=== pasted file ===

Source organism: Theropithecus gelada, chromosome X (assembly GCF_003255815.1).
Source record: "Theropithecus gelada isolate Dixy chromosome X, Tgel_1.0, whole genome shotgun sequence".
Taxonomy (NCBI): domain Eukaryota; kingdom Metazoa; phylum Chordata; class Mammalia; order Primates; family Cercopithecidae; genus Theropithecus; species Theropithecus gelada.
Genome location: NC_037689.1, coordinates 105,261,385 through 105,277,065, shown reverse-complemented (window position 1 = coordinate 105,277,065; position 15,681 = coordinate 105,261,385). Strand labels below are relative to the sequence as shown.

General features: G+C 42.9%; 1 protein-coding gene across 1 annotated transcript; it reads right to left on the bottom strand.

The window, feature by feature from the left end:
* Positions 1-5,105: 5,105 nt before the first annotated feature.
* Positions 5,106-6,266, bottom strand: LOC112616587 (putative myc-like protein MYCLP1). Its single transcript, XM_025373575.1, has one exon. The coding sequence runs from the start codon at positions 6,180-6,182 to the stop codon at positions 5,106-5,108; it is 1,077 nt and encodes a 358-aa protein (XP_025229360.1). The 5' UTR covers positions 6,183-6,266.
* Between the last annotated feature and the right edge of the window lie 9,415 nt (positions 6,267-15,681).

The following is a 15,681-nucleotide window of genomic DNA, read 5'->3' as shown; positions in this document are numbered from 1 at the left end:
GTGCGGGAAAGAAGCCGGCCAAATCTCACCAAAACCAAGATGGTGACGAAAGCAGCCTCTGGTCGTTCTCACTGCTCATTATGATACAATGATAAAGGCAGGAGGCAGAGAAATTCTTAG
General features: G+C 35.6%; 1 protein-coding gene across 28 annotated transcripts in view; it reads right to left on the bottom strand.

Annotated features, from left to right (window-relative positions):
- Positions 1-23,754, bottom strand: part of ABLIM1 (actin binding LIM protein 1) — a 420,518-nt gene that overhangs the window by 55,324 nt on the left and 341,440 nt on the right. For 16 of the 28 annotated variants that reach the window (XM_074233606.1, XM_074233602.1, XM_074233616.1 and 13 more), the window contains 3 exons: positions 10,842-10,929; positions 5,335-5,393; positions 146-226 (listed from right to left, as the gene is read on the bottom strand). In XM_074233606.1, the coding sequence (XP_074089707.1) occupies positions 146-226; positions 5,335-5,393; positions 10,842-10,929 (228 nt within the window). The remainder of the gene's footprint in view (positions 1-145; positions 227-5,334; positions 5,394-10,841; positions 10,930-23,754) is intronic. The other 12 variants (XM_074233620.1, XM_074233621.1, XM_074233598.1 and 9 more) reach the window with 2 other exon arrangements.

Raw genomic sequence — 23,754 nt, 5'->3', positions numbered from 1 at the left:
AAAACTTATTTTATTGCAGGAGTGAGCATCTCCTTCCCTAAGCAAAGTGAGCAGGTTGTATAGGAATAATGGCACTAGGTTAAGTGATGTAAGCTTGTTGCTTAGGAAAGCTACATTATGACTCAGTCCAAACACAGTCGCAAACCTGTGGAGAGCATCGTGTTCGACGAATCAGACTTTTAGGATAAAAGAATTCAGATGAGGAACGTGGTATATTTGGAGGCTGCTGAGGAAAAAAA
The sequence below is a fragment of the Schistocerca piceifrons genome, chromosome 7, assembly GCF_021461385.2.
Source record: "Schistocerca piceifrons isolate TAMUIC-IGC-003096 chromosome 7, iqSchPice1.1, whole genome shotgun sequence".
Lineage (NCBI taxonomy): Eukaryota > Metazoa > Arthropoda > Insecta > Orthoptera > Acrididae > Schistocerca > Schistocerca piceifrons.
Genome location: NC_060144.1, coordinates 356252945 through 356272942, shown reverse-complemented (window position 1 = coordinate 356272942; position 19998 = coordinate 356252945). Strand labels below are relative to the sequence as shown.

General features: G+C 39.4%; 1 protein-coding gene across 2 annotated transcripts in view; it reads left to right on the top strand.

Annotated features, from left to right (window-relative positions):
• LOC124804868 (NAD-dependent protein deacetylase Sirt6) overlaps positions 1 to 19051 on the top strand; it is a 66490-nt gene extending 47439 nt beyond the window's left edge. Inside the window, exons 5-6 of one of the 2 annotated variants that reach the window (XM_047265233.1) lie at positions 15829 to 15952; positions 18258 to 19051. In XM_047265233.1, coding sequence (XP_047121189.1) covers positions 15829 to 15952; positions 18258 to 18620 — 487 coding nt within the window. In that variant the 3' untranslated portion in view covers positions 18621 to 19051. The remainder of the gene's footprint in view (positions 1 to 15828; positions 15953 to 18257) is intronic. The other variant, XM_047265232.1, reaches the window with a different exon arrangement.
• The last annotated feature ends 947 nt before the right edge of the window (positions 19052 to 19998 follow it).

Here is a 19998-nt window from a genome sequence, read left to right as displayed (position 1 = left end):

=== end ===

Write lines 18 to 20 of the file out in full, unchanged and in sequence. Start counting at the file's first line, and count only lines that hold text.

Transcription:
Source record: "Schistocerca piceifrons isolate TAMUIC-IGC-003096 chromosome 7, iqSchPice1.1, whole genome shotgun sequence".
Lineage (NCBI taxonomy): Eukaryota > Metazoa > Arthropoda > Insecta > Orthoptera > Acrididae > Schistocerca > Schistocerca piceifrons.
Genome location: NC_060144.1, coordinates 356252945 through 356272942, shown reverse-complemented (window position 1 = coordinate 356272942; position 19998 = coordinate 356252945). Strand labels below are relative to the sequence as shown.